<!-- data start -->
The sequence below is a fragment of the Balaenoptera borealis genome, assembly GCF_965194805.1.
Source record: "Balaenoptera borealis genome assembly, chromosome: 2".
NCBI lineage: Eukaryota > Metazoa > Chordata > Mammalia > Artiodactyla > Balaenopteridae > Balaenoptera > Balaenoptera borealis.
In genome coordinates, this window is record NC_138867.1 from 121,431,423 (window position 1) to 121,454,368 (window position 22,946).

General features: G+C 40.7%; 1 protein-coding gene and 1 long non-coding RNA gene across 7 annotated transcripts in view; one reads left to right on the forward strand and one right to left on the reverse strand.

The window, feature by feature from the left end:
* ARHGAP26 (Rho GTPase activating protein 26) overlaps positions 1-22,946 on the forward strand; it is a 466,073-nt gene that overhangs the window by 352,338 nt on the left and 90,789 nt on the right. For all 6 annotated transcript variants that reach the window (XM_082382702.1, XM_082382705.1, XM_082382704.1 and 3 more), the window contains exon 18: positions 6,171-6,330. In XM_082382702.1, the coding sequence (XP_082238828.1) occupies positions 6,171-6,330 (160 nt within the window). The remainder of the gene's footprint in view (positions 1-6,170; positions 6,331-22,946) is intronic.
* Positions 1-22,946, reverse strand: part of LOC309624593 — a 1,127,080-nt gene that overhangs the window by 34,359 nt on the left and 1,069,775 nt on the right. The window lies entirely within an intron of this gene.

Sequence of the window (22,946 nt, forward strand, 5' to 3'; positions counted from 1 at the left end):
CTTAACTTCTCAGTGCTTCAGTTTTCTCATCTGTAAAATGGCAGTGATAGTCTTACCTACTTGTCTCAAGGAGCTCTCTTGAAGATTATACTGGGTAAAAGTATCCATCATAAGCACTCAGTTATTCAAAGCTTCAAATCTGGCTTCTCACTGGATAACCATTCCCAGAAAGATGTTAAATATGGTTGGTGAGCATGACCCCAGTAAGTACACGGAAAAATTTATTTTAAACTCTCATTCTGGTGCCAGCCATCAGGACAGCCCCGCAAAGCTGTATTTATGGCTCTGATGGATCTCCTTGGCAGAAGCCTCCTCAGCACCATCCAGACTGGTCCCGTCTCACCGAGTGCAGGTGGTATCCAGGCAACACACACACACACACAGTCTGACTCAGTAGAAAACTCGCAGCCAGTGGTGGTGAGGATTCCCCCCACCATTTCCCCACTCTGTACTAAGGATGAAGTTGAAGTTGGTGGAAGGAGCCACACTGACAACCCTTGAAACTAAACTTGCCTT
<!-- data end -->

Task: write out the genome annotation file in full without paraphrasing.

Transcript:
The sequence below is a fragment of the Balaenoptera borealis genome, assembly GCF_965194805.1.
Source record: "Balaenoptera borealis genome assembly, chromosome: 2".
NCBI lineage: Eukaryota > Metazoa > Chordata > Mammalia > Artiodactyla > Balaenopteridae > Balaenoptera > Balaenoptera borealis.
In genome coordinates, this window is record NC_138867.1 from 121,431,423 (window position 1) to 121,454,368 (window position 22,946).

General features: G+C 40.7%; 1 protein-coding gene and 1 long non-coding RNA gene across 7 annotated transcripts in view; one reads left to right on the forward strand and one right to left on the reverse strand.

The window, feature by feature from the left end:
* ARHGAP26 (Rho GTPase activating protein 26) overlaps positions 1-22,946 on the forward strand; it is a 466,073-nt gene that overhangs the window by 352,338 nt on the left and 90,789 nt on the right. For all 6 annotated transcript variants that reach the window (XM_082382702.1, XM_082382705.1, XM_082382704.1 and 3 more), the window contains exon 18: positions 6,171-6,330. In XM_082382702.1, the coding sequence (XP_082238828.1) occupies positions 6,171-6,330 (160 nt within the window). The remainder of the gene's footprint in view (positions 1-6,170; positions 6,331-22,946) is intronic.
* Positions 1-22,946, reverse strand: part of LOC309624593 — a 1,127,080-nt gene that overhangs the window by 34,359 nt on the left and 1,069,775 nt on the right. The window lies entirely within an intron of this gene.

Sequence of the window (22,946 nt, forward strand, 5' to 3'; positions counted from 1 at the left end):
CTTAACTTCTCAGTGCTTCAGTTTTCTCATCTGTAAAATGGCAGTGATAGTCTTACCTACTTGTCTCAAGGAGCTCTCTTGAAGATTATACTGGGTAAAAGTATCCATCATAAGCACTCAGTTATTCAAAGCTTCAAATCTGGCTTCTCACTGGATAACCATTCCCAGAAAGATGTTAAATATGGTTGGTGAGCATGACCCCAGTAAGTACACGGAAAAATTTATTTTAAACTCTCATTCTGGTGCCAGCCATCAGGACAGCCCCGCAAAGCTGTATTTATGGCTCTGATGGATCTCCTTGGCAGAAGCCTCCTCAGCACCATCCAGACTGGTCCCGTCTCACCGAGTGCAGGTGGTATCCAGGCAACACACACACACACACAGTCTGACTCAGTAGAAAACTCGCAGCCAGTGGTGGTGAGGATTCCCCCCACCATTTCCCCACTCTGTACTAAGGATGAAGTTGAAGTTGGTGGAAGGAGCCACACTGACAACCCTTGAAACTAAACTTGCCTT